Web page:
Playing Fair with Cryptography
You encrypt a digraph using the following rules:
1. If both letters are in the same row, replace each with the letter to its immediate right (wrapping around at the end). For example, using the above grid the plaintext digraph DS is encrypted as FB, and AP is encrypted as PE.
2. If both letters are in the same column, replace each with the letter immediately below it (again wrapping around at the bottom). For example, PF is encrypted as IU (or JU), and WO is encrypted as CS.
3. Otherwise, “slide” the first character across its row until it is in the same column as the second character, and do the same for the second character. The two characters you end up on are the encrypted characters of the digraph. If you view the original digraph as corners of a rectangle in the grid, you are replacing them with the characters in the other two corners. For example, TU is encrypted as FH, UT is encrypted as HF, and ZC is encrypted as WP.
What happens when the digraph contains the same letter twice? In the original Playfair cipher you insert the letter ‘X’ between the two letters and continue encrypting. You also use an extra `X\' at the end of the plaintext if you have an odd number of letters. Thus the plaintext "OOPS" would first be changed to the digraphs "OX", "OP" and "SX" and then would be encrypted as "GWICBW" (using the grid above). Note that the plaintext "POOS" would not need any added letters since the two‘O’s do not appear in the same digraph.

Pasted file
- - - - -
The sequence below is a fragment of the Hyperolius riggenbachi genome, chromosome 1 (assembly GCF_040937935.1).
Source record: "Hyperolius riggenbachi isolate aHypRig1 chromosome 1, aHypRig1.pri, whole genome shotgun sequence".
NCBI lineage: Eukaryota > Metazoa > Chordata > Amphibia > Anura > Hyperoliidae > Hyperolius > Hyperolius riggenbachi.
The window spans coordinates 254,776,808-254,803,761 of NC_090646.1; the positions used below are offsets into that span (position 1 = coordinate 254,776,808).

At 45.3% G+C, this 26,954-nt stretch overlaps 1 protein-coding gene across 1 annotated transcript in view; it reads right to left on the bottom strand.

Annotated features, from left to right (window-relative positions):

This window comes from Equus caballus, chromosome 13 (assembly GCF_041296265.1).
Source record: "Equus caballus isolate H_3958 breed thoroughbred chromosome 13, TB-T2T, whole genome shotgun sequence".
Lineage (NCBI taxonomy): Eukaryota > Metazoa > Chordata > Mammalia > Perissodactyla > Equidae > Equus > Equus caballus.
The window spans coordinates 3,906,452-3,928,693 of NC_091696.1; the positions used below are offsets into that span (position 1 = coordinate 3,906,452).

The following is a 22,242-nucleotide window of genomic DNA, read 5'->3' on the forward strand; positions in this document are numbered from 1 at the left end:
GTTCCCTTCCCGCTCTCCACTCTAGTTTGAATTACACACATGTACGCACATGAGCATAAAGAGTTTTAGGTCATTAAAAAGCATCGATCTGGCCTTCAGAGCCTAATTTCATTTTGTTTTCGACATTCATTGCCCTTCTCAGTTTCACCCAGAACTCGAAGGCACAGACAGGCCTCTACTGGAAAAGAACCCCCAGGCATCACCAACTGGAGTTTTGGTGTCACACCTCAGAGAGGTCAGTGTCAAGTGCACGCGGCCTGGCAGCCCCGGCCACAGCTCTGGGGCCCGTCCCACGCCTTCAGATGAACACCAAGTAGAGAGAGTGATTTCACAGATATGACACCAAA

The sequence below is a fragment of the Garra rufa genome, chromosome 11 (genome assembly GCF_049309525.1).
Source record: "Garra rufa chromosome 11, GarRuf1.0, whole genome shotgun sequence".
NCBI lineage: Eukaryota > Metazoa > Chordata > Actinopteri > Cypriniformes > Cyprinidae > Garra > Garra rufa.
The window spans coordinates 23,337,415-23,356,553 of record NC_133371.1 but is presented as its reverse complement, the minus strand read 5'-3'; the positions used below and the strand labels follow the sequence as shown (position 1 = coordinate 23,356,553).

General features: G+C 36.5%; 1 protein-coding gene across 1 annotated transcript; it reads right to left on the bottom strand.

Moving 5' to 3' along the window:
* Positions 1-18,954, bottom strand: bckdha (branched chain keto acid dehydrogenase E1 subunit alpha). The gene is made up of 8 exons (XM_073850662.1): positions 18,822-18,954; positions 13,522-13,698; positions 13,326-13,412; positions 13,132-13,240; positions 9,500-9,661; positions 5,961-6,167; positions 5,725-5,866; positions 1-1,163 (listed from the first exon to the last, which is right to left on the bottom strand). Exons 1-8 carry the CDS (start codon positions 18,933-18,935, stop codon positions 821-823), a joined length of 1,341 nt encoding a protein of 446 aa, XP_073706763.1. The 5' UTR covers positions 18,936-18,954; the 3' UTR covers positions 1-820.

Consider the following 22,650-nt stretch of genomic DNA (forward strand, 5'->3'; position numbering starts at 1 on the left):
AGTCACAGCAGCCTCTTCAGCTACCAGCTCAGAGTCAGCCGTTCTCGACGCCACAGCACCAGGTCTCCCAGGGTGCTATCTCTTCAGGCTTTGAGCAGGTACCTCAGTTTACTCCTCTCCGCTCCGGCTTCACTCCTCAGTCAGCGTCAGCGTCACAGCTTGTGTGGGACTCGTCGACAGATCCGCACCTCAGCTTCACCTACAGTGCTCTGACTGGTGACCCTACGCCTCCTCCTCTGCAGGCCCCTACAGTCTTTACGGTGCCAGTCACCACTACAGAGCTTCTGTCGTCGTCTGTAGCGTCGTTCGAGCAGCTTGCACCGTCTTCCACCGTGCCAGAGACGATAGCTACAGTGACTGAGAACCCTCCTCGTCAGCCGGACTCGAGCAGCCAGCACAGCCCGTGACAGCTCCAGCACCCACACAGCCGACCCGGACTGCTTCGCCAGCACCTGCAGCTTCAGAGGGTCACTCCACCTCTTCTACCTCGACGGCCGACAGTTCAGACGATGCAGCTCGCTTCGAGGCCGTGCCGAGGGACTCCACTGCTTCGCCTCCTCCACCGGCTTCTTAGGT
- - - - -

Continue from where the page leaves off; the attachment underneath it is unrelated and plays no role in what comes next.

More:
We\'ll modify the Playfair cipher in one simple way: Instead of always using ‘X’ as the inserted letter, use‘A’ the first time an insertion is needed, then \'B\' the next time, and so on (though you should never use ‘J’ as an inserted letter; just go from ‘I\' to \'K\'). Once you hit \'Z\', you go back to using \'A\'. If the inserted letter would result in a digraph with the same two letters, you just skip to the next inserted letter. For example, “OOPS” would now become the digraph stream“OA”, “OP”, ”SB” before being encrypted, and the plaintext “AABCC” would become the digraph stream “AB”, “AB”, “CD”, “CE”.
Given a key and plaintext, you are to generate the corresponding ciphertext.
1 ECNA Programming Contest 2013 This is the easy problem!
Case 1: HVOFOFHVCPCPDWEIGSHNGD